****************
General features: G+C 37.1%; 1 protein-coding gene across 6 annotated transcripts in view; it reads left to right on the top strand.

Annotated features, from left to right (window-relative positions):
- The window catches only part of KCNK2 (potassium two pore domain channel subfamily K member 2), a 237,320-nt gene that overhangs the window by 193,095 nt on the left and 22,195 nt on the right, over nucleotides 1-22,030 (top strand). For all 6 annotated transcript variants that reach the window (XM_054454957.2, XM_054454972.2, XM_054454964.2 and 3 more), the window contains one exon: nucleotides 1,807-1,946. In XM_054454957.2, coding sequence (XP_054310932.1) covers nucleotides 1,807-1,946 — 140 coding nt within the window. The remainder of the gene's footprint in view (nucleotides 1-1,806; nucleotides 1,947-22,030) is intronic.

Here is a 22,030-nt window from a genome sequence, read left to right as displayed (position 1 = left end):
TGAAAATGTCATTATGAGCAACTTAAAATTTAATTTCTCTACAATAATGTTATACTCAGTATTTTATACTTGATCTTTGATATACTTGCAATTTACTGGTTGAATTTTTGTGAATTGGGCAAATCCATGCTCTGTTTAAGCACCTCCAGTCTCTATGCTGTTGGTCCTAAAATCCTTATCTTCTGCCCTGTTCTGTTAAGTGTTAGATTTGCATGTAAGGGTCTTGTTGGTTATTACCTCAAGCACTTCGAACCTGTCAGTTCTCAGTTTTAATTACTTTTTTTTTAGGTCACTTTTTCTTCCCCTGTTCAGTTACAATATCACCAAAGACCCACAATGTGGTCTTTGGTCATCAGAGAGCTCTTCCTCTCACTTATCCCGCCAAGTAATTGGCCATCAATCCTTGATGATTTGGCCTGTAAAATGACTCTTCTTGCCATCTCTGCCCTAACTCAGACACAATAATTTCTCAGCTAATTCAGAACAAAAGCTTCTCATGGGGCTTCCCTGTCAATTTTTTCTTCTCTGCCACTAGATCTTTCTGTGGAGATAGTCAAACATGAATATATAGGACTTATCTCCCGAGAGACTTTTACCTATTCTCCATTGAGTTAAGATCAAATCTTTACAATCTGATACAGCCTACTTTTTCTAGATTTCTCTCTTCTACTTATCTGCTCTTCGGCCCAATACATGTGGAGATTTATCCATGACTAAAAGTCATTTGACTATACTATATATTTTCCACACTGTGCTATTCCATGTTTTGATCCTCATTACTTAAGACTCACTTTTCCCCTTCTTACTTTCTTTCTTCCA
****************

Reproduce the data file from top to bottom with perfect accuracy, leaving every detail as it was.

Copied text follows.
General features: G+C 37.1%; 1 protein-coding gene across 6 annotated transcripts in view; it reads left to right on the top strand.

Annotated features, from left to right (window-relative positions):
- The window catches only part of KCNK2 (potassium two pore domain channel subfamily K member 2), a 237,320-nt gene that overhangs the window by 193,095 nt on the left and 22,195 nt on the right, over nucleotides 1-22,030 (top strand). For all 6 annotated transcript variants that reach the window (XM_054454957.2, XM_054454972.2, XM_054454964.2 and 3 more), the window contains one exon: nucleotides 1,807-1,946. In XM_054454957.2, coding sequence (XP_054310932.1) covers nucleotides 1,807-1,946 — 140 coding nt within the window. The remainder of the gene's footprint in view (nucleotides 1-1,806; nucleotides 1,947-22,030) is intronic.

Here is a 22,030-nt window from a genome sequence, read left to right as displayed (position 1 = left end):
TGAAAATGTCATTATGAGCAACTTAAAATTTAATTTCTCTACAATAATGTTATACTCAGTATTTTATACTTGATCTTTGATATACTTGCAATTTACTGGTTGAATTTTTGTGAATTGGGCAAATCCATGCTCTGTTTAAGCACCTCCAGTCTCTATGCTGTTGGTCCTAAAATCCTTATCTTCTGCCCTGTTCTGTTAAGTGTTAGATTTGCATGTAAGGGTCTTGTTGGTTATTACCTCAAGCACTTCGAACCTGTCAGTTCTCAGTTTTAATTACTTTTTTTTTAGGTCACTTTTTCTTCCCCTGTTCAGTTACAATATCACCAAAGACCCACAATGTGGTCTTTGGTCATCAGAGAGCTCTTCCTCTCACTTATCCCGCCAAGTAATTGGCCATCAATCCTTGATGATTTGGCCTGTAAAATGACTCTTCTTGCCATCTCTGCCCTAACTCAGACACAATAATTTCTCAGCTAATTCAGAACAAAAGCTTCTCATGGGGCTTCCCTGTCAATTTTTTCTTCTCTGCCACTAGATCTTTCTGTGGAGATAGTCAAACATGAATATATAGGACTTATCTCCCGAGAGACTTTTACCTATTCTCCATTGAGTTAAGATCAAATCTTTACAATCTGATACAGCCTACTTTTTCTAGATTTCTCTCTTCTACTTATCTGCTCTTCGGCCCAATACATGTGGAGATTTATCCATGACTAAAAGTCATTTGACTATACTATATATTTTCCACACTGTGCTATTCCATGTTTTGATCCTCATTACTTAAGACTCACTTTTCCCCTTCTTACTTTCTTTCTTCCA